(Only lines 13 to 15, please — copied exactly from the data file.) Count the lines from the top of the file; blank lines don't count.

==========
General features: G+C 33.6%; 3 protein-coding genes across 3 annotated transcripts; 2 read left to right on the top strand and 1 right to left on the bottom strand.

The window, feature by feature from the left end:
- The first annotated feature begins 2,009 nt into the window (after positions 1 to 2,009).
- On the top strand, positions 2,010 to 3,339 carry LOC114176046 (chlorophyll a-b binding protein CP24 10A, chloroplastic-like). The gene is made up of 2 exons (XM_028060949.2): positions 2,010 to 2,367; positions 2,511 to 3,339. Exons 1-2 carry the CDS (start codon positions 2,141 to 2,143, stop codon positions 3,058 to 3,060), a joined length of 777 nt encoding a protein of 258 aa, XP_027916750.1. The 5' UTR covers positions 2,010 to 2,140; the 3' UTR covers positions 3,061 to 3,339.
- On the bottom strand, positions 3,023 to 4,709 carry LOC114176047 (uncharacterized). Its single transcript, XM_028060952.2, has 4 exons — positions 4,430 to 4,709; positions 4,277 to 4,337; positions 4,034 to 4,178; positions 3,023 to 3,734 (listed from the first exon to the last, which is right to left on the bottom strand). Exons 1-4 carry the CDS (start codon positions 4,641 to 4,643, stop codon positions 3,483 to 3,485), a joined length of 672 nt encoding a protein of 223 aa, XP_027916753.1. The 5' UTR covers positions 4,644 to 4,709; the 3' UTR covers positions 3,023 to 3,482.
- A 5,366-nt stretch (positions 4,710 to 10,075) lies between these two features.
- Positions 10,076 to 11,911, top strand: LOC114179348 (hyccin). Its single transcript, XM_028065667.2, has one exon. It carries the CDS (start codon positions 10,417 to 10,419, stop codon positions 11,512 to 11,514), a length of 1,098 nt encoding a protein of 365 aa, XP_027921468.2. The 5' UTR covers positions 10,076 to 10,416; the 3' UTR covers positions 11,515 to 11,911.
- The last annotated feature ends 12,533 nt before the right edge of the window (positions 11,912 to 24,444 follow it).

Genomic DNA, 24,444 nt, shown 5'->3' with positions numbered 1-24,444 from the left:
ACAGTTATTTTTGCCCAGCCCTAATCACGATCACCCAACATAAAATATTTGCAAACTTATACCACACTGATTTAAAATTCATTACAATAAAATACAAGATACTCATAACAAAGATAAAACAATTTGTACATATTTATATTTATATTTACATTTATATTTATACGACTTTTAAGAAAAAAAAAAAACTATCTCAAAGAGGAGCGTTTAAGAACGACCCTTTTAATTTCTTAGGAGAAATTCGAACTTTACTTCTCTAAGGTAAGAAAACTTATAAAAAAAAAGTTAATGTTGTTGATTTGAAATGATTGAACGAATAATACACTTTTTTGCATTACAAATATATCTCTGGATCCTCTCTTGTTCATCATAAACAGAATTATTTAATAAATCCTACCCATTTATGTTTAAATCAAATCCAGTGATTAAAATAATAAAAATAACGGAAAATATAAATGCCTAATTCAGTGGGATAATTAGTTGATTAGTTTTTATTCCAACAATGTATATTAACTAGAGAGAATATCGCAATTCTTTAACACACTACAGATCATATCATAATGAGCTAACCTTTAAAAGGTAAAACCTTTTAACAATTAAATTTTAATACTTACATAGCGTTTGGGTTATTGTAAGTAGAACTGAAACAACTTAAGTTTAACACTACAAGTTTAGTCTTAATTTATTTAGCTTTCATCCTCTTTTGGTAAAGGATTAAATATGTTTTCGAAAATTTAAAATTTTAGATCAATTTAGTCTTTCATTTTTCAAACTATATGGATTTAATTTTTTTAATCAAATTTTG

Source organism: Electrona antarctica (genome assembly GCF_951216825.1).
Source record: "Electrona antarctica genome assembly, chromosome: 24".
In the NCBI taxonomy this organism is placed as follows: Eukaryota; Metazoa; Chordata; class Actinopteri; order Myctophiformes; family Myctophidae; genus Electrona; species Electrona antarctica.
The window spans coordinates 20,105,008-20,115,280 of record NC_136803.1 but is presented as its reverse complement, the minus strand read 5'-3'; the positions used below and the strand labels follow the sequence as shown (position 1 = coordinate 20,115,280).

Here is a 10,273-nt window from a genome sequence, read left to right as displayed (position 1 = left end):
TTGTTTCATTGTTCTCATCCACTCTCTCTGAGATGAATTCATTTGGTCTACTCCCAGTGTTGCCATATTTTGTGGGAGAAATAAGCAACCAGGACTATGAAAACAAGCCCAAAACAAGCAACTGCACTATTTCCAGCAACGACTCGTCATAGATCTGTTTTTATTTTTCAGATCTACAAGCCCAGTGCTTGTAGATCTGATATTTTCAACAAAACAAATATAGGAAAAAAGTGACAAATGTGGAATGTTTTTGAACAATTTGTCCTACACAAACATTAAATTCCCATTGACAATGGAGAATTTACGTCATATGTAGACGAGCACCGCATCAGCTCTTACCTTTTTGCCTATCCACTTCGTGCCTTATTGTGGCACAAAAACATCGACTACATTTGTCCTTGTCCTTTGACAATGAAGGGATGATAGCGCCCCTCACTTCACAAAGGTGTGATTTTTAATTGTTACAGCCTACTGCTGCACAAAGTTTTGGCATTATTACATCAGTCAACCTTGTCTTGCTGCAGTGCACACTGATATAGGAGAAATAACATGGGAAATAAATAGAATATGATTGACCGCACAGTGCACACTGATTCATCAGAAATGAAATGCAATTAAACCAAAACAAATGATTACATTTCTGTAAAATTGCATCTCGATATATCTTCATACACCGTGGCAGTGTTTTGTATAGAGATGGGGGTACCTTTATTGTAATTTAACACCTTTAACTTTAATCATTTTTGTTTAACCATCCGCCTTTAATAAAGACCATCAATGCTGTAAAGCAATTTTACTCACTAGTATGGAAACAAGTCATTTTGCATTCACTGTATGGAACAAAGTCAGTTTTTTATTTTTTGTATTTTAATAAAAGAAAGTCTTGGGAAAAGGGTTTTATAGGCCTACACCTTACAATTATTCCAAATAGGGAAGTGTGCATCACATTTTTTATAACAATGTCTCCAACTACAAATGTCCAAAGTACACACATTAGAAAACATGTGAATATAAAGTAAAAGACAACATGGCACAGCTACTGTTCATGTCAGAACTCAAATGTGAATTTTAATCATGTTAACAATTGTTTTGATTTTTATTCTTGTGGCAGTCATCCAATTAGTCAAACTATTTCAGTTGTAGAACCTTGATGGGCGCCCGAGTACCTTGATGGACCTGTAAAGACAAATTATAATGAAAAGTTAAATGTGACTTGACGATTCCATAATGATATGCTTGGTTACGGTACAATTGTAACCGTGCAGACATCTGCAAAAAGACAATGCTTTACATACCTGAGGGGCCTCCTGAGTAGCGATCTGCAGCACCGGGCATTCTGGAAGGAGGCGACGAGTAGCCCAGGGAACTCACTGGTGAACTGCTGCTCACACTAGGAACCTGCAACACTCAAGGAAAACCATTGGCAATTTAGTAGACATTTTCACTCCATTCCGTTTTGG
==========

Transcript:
In the NCBI taxonomy this organism is placed as follows: Eukaryota; Metazoa; Chordata; class Actinopteri; order Myctophiformes; family Myctophidae; genus Electrona; species Electrona antarctica.
The window spans coordinates 20,105,008-20,115,280 of record NC_136803.1 but is presented as its reverse complement, the minus strand read 5'-3'; the positions used below and the strand labels follow the sequence as shown (position 1 = coordinate 20,115,280).

Here is a 10,273-nt window from a genome sequence, read left to right as displayed (position 1 = left end):